Second, in any event, plaintiff's § 1983 claim fails under Monell v. Department of Social Services, 436 U.S. 658, 56 L. Ed. 2d 611, 98 S. Ct. 2018 (1978), in which the Supreme Court held that a municipality is liable under § 1983 only if its official policy caused the complainant's deprivation of rights.
Far from claiming that the alleged IAD violation was a result of official policy of the District of Columbia, plaintiff repeatedly alleges that District officials violated the District's policy of full compliance with the IAD. Under Monell, plaintiff has no § 1983 claim against the District of Columbia.
In an apparent attempt to remedy this problem, plaintiff has filed a proposed amended complaint naming as defendants several individual employees of the D.C. Department of Corrections, as well as Mayor Kelly, the Metropolitan Police Department and the District of Columbia. Plaintiff's proposed amended complaint is treated as a motion for leave to file an amended complaint. See Mem. & Order (March 24, 1993).
The naming of defendants in their individual capacities does not save plaintiff's § 1983 claim, because the individual defendants are entitled to qualified immunity. As explained above, plaintiff has failed to establish a violation of Article III(a) of the IAD. Even assuming that there was such a violation, however, there was no violation of a "clearly established" right of which a reasonable government actor would have known. Anderson v. Creighton, 483 U.S. 635, 640, 97 L. Ed. 2d 523, 107 S. Ct. 3034 (1987). During the entire period of plaintiff's confinement in the District of Columbia, local charges against him were pending. The proposed individual defendants acted reasonably in concluding that plaintiff was being held in pretrial/presentence status and had not "entered upon a term of imprisonment" within the meaning of the IAD. This conclusion is supported by the leading case law at the time of the events in question. See United States v. Roberts, 548 F.2d 665, 670-71 (6th Cir.) (IAD "does not apply to persons in custody awaiting final disposition of charges in the custodial jurisdiction"), cert. denied, 431 U.S. 920, 53 L. Ed. 2d 232, 97 S. Ct. 2188 (1977).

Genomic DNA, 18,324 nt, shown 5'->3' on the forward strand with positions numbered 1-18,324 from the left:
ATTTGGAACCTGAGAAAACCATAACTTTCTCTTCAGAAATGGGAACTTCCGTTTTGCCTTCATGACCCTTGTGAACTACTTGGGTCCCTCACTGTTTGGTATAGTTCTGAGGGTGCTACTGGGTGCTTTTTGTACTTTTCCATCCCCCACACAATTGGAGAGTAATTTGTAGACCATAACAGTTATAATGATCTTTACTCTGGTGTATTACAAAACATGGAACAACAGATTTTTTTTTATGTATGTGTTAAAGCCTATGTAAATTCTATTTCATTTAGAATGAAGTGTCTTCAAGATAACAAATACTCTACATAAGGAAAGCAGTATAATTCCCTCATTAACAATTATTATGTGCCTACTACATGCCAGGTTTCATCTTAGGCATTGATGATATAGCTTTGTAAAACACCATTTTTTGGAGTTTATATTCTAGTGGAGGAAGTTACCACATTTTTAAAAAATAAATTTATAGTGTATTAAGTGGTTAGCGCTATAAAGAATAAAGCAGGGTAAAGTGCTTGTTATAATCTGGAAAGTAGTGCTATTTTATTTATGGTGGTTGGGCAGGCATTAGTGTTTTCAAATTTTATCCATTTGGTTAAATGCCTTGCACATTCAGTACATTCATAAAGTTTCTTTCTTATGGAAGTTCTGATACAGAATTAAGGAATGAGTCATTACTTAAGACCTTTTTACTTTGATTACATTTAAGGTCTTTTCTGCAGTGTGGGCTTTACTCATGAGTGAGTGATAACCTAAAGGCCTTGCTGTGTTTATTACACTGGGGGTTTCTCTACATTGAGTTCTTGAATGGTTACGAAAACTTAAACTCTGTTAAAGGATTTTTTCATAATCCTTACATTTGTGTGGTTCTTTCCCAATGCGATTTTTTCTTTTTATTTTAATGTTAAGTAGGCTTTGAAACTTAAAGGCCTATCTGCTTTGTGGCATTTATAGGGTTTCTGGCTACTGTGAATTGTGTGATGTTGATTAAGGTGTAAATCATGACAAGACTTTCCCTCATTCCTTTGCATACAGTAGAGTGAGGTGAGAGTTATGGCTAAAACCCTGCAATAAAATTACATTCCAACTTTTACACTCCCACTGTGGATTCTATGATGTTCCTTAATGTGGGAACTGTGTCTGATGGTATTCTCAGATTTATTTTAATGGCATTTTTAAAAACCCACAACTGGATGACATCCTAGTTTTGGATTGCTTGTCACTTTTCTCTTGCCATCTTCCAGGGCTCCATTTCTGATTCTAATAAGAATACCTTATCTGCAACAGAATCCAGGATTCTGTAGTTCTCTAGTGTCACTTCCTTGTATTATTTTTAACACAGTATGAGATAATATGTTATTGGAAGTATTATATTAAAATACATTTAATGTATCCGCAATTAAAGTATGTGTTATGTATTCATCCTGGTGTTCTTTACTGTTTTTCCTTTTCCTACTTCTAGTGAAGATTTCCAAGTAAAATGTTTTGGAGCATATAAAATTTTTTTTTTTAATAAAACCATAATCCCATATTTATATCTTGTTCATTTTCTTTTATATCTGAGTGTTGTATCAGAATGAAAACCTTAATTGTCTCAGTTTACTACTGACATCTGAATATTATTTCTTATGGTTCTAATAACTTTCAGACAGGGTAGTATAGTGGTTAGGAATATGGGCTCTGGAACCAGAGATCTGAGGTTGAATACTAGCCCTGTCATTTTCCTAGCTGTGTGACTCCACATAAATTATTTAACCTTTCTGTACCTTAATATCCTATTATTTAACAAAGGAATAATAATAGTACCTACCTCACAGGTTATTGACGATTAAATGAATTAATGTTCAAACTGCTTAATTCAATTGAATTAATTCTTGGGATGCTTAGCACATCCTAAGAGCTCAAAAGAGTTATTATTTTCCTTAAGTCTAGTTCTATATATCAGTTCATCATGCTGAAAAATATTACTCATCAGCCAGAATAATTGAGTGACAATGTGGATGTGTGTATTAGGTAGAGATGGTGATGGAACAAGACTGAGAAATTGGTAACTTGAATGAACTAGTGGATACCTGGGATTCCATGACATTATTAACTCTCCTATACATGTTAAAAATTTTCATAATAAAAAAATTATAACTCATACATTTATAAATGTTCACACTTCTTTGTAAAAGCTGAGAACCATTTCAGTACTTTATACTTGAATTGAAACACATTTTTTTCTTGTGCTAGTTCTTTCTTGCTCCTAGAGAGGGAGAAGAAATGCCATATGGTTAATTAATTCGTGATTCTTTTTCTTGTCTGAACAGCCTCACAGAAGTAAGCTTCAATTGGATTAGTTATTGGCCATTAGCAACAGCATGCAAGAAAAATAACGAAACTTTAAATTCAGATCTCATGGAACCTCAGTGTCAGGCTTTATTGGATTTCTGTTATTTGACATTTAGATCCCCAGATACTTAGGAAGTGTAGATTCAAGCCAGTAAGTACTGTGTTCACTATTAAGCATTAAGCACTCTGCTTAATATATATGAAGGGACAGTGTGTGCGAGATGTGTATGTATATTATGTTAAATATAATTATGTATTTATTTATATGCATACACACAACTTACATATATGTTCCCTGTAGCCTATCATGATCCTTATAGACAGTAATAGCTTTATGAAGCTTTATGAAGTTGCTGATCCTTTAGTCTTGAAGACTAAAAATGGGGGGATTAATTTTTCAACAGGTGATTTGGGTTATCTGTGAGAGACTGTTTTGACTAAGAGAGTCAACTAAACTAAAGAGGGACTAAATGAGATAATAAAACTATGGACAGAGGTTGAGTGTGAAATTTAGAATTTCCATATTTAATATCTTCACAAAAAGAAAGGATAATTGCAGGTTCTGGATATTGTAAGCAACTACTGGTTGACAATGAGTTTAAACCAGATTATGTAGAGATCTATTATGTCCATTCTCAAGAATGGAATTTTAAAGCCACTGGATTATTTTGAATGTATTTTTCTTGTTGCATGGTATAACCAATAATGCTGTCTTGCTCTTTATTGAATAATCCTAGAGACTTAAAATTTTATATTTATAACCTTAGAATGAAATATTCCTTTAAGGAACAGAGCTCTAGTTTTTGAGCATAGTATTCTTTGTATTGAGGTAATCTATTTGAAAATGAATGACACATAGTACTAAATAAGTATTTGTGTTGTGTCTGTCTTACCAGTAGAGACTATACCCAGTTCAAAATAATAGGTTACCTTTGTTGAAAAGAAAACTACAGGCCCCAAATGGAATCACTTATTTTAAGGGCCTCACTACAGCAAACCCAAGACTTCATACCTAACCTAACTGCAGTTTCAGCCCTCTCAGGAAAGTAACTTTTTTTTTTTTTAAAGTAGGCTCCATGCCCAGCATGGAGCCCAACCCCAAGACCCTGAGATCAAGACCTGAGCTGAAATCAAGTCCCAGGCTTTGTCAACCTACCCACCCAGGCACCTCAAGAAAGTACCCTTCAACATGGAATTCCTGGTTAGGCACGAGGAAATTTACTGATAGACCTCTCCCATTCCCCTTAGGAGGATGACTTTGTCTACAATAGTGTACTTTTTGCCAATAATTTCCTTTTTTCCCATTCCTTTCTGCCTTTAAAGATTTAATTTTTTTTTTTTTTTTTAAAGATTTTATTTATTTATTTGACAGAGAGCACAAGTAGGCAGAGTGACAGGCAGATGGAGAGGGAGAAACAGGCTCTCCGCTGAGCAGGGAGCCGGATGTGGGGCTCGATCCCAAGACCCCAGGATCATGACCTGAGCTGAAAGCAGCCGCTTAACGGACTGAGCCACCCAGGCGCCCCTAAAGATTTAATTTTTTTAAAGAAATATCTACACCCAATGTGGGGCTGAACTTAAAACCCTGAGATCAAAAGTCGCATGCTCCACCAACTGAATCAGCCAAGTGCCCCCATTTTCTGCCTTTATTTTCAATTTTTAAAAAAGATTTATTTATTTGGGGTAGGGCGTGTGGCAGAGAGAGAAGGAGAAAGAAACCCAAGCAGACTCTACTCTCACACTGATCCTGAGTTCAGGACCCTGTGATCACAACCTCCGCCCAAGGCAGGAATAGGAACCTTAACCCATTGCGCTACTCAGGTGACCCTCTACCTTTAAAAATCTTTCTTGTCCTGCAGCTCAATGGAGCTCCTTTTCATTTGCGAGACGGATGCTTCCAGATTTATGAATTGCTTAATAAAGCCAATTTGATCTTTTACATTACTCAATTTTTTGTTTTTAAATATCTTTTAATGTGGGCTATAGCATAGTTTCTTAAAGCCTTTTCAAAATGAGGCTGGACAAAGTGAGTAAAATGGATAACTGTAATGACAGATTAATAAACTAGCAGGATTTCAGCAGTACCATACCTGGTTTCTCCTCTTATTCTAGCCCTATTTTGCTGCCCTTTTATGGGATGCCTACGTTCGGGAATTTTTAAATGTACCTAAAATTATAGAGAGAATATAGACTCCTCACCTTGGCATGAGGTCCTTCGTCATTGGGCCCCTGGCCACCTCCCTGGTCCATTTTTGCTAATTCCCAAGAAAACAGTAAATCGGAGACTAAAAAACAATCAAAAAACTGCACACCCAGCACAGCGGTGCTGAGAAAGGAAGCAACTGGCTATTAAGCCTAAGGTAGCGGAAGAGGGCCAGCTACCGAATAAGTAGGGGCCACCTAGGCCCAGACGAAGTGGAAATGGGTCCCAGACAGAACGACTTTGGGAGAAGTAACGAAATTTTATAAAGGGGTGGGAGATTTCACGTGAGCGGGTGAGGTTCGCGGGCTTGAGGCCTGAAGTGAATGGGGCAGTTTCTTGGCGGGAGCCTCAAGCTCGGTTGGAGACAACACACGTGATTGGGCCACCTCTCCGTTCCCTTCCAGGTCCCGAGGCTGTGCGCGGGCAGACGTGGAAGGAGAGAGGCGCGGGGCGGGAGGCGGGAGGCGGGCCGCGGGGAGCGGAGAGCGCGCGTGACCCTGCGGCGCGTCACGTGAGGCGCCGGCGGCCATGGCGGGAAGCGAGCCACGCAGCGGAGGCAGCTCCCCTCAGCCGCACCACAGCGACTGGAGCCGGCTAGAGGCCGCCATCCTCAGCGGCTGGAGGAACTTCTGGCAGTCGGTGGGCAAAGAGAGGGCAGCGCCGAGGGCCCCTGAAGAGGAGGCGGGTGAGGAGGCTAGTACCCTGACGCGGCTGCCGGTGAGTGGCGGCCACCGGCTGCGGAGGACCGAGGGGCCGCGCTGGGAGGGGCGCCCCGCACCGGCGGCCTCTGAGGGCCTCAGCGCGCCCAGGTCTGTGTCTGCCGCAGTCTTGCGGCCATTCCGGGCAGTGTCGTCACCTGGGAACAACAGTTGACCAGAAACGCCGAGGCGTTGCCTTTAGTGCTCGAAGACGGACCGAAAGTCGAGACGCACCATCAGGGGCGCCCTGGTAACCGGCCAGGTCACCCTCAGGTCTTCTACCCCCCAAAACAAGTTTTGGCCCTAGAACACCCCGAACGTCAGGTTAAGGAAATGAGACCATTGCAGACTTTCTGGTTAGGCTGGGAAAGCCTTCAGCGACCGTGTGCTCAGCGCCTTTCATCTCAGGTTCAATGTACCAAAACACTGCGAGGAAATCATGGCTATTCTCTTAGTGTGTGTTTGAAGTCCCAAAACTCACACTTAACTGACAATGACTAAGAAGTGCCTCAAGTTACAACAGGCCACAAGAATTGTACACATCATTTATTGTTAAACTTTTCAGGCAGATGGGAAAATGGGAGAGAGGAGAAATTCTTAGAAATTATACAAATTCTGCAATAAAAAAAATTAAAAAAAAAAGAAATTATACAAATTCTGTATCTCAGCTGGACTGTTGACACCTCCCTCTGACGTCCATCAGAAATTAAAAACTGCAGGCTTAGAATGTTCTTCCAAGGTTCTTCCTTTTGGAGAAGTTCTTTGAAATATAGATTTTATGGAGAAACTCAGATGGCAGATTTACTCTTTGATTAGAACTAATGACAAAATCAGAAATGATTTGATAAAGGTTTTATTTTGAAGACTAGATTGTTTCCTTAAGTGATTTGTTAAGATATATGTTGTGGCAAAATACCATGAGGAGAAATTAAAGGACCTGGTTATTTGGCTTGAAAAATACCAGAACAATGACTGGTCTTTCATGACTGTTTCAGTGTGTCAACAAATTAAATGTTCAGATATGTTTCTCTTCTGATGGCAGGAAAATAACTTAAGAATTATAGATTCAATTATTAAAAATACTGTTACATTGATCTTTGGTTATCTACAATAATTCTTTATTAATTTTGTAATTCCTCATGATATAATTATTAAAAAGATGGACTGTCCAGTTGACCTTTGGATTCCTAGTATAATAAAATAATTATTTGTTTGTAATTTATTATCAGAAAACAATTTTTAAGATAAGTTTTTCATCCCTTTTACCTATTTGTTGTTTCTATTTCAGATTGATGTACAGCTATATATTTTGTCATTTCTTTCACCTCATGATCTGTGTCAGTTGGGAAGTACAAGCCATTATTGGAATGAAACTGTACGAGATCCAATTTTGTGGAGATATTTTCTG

Accordingly, plaintiff's motion for leave to file an amended complaint will be denied on the ground of futility. See Foman v. Davis, 371 U.S. 178, 182, 9 L. Ed. 2d 222, 83 S. Ct. 227 (1962). Because there is no genuine issue as to any material fact and defendants are entitled to judgment as a matter of law on plaintiff's § 1983 claim, the accompanying Order grants defendants' motion for summary judgment.
Date: June 24, 1993
Louis F. Oberdorfer
UNITED STATES DISTRICT JUDGE
ORDER - June 25, 1993, Filed
For the reasons stated in the accompanying Memorandum, it is this 24th day of June, 1993, hereby
ORDERED: that defendants' motion for summary judgment should be, and is hereby, GRANTED; and it is further
ORDERED: that plaintiff's motion for leave to file an amended complaint should be, and is hereby, DENIED; and it is further
ORDERED: that these actions are DISMISSED pursuant to Fed. R. Civ. P. 56.
Louis F. Oberdorfer
UNITED STATES DISTRICT JUDGE